The Confederate loss was 84 killed, 315 wounded, 57 missing,--total, 456. Brigadier-General Charles Clark, commanding the First Division, was severely wounded and made prisoner, and also among the wounded were three brigade commanders, Colonels Thomas H. Hunt, A. P. Thompson, and H. W. Allen, the last two severely.

The iron-clad Essex, Commander William D. Porter, with the Cayuga and Sumter above the town, and the gun-boats Kineo, Lieutenant-Commander George M. Ransom, and Katahdin, Lieutenant F. A. Roe, contributed materially to the defense.

The numbers engaged cannot have been far from equal — about 2500 on either side.

When Williams fell, Colonel Thomas W. Cahill, of Connecticut, succeeded to the command. On the 6th he was relieved by Colonel Halbert E. Paine, 4th Wisconsin, who had been sent up from New Orleans by Butler on receiving the first news of the battle. Being still menaced by Breckin-ridge, the troops took up a new and shorter line, extending from Bayou Grosse by the tannery and penitentiary to the neighborhood of the capitol; at 3 o'clock every morning they stood to arms, and by the 13th Colonel Paine, with characteristic care and energy, had strongly intrenched the arsenal grounds, with 24 guns in position, and with the cooperation of the navy concerted every measure for an effective defense against numbers. By General Butler's orders the library and a statue of Washington, in the capitol, were packed and shipped to New Orleans. On the 20th, by Butler's orders, Baton Rouge was quietly evacuated, and the troops, with all their material, proceeded to Camp Parapet, at Carrollton, just above New Orleans, where they set to work to extend and strengthen the old Confederate lines and put everything in good condition for defense.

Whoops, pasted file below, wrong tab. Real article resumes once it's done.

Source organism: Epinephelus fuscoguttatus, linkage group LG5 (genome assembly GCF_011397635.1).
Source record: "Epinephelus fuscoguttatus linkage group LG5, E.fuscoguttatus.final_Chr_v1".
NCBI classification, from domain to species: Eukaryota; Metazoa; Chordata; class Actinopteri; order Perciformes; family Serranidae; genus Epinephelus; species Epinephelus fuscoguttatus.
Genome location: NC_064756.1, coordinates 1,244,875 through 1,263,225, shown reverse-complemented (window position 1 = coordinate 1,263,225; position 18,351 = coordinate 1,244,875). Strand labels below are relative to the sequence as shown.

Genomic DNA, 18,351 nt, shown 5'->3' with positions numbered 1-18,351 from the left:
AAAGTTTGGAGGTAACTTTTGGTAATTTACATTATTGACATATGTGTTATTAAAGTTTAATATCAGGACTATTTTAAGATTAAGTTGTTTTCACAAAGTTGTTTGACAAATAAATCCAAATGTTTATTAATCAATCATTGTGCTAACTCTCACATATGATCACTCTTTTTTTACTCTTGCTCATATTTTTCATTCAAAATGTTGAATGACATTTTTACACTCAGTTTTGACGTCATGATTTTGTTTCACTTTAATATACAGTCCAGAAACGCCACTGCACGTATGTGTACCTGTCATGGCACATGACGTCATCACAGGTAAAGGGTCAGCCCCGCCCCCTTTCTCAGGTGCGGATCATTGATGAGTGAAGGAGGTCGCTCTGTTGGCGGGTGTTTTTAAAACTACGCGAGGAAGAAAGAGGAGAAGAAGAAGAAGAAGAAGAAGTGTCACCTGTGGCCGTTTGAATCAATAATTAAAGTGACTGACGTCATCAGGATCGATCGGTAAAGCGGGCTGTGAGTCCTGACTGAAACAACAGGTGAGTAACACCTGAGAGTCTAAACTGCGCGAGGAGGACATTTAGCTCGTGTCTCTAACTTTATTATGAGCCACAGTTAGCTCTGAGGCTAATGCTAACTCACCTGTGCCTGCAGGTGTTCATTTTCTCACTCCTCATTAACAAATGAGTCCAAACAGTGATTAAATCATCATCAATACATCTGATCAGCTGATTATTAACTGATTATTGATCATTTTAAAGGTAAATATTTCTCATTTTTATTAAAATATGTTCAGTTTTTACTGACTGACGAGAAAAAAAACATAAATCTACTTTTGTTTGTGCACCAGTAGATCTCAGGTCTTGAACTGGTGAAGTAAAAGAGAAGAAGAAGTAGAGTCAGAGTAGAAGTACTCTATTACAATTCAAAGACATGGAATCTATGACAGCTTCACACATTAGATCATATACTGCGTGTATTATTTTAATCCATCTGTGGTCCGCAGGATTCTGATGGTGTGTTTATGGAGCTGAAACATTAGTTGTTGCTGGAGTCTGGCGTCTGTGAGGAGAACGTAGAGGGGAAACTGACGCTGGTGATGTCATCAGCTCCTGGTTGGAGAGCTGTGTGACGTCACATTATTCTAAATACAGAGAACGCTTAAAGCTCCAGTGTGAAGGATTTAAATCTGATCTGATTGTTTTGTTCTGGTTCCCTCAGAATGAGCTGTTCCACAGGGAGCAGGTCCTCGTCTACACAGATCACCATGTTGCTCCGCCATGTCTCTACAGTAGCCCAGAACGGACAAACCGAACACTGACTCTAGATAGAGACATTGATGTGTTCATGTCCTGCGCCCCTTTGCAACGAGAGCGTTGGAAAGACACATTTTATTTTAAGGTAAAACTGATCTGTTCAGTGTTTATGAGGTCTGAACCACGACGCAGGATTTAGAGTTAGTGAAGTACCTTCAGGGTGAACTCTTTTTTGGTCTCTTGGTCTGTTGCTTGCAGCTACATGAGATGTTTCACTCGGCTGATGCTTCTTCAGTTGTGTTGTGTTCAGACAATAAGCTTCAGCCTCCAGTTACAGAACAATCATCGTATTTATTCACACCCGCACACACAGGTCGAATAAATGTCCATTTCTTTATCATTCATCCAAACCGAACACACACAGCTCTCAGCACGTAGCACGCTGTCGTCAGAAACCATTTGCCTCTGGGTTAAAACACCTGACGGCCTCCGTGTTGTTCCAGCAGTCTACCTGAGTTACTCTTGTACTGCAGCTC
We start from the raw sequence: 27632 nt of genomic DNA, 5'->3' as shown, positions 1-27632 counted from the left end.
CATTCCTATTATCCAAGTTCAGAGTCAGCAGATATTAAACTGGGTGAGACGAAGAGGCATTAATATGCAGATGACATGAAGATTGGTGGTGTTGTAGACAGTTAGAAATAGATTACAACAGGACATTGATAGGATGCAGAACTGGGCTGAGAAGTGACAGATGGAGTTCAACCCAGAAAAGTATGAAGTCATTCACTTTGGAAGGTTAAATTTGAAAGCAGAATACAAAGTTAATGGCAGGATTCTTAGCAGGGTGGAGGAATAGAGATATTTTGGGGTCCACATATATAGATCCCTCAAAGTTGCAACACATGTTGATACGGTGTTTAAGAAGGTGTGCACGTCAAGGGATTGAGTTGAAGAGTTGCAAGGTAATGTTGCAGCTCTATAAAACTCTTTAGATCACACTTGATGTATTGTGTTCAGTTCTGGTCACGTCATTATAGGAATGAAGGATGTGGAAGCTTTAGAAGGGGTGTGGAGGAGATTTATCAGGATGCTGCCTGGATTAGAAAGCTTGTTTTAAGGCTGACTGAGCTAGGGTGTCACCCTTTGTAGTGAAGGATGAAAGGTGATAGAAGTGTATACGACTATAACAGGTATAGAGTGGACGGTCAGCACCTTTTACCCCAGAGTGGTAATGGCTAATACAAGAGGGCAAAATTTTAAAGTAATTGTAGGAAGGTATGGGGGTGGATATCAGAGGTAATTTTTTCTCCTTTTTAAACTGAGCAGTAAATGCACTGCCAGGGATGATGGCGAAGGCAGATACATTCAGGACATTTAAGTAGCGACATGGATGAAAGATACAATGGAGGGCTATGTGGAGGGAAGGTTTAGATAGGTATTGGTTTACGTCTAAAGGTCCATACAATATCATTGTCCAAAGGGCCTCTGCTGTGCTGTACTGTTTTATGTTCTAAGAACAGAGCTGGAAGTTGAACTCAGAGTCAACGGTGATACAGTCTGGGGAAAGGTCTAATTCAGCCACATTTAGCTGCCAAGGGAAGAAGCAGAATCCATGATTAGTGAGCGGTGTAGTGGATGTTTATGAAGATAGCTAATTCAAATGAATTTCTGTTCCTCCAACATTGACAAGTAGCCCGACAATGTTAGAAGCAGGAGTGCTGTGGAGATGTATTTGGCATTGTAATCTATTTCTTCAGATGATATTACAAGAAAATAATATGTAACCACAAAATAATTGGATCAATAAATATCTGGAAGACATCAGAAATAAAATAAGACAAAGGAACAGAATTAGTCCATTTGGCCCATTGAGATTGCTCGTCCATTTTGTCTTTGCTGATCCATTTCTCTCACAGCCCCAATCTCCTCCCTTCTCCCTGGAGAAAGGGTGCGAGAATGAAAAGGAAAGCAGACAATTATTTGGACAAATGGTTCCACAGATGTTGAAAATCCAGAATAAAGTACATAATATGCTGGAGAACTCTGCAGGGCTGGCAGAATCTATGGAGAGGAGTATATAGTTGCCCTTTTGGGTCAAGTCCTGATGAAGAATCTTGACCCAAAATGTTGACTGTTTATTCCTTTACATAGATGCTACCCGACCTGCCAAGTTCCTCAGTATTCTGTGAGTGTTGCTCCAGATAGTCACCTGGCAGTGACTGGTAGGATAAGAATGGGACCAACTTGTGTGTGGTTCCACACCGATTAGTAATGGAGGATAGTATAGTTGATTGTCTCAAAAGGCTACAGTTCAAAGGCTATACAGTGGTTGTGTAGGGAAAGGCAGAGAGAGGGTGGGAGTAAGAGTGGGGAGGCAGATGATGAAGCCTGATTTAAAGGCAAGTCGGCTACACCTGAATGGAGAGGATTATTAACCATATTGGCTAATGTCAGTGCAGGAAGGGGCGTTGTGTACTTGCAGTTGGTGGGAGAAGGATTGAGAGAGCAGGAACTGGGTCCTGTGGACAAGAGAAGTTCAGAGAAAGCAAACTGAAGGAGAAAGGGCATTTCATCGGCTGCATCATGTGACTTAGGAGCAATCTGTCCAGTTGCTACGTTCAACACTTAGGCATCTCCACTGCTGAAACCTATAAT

Breckinridge had fallen back to Port Hudson, where, by Van Dorn's orders, the strong works were begun that were long to prove a formidable obstacle to the Union operations on the Mississippi. On the 19th of August Breckinridge was ordered by Bragg to leave the command in the hands of Ruggles and return to Mississippi.

The “Official Records” covering this period afford several strong hints of a Confederate plan for the recapture of New Orleans. Major-General Richard Taylor appears to have had that object committed to his special care when he was assigned (August 20th) to command in western Louisiana, and it seems likely that the troops of Van Dorn's department, as well as those at Mobile, were expected to take part.